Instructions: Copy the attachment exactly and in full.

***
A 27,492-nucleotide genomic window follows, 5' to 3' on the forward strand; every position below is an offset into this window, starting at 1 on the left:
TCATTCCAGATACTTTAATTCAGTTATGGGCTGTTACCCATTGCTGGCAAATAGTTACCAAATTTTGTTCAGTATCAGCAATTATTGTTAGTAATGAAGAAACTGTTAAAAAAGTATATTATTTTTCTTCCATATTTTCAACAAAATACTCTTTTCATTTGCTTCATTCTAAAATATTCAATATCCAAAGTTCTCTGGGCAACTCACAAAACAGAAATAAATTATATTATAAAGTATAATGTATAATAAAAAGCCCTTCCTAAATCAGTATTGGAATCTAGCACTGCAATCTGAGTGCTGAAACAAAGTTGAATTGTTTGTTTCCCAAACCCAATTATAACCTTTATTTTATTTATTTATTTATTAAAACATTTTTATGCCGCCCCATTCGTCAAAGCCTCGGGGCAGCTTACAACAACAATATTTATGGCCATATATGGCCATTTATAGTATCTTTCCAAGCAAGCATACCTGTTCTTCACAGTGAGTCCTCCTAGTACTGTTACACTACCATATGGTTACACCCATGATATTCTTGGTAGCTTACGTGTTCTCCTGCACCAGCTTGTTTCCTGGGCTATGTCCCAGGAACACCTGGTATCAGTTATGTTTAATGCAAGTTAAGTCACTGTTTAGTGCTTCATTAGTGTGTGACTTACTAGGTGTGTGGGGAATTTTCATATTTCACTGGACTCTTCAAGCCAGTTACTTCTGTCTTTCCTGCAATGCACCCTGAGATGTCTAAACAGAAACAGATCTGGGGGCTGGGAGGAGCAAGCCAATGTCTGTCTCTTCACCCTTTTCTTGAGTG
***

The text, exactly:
A 27,492-nucleotide genomic window follows, 5' to 3' on the forward strand; every position below is an offset into this window, starting at 1 on the left:
TCATTCCAGATACTTTAATTCAGTTATGGGCTGTTACCCATTGCTGGCAAATAGTTACCAAATTTTGTTCAGTATCAGCAATTATTGTTAGTAATGAAGAAACTGTTAAAAAAGTATATTATTTTTCTTCCATATTTTCAACAAAATACTCTTTTCATTTGCTTCATTCTAAAATATTCAATATCCAAAGTTCTCTGGGCAACTCACAAAACAGAAATAAATTATATTATAAAGTATAATGTATAATAAAAAGCCCTTCCTAAATCAGTATTGGAATCTAGCACTGCAATCTGAGTGCTGAAACAAAGTTGAATTGTTTGTTTCCCAAACCCAATTATAACCTTTATTTTATTTATTTATTTATTAAAACATTTTTATGCCGCCCCATTCGTCAAAGCCTCGGGGCAGCTTACAACAACAATATTTATGGCCATATATGGCCATTTATAGTATCTTTCCAAGCAAGCATACCTGTTCTTCACAGTGAGTCCTCCTAGTACTGTTACACTACCATATGGTTACACCCATGATATTCTTGGTAGCTTACGTGTTCTCCTGCACCAGCTTGTTTCCTGGGCTATGTCCCAGGAACACCTGGTATCAGTTATGTTTAATGCAAGTTAAGTCACTGTTTAGTGCTTCATTAGTGTGTGACTTACTAGGTGTGTGGGGAATTTTCATATTTCACTGGACTCTTCAAGCCAGTTACTTCTGTCTTTCCTGCAATGCACCCTGAGATGTCTAAACAGAAACAGATCTGGGGGCTGGGAGGAGCAAGCCAATGTCTGTCTCTTCACCCTTTTCTTGAGTG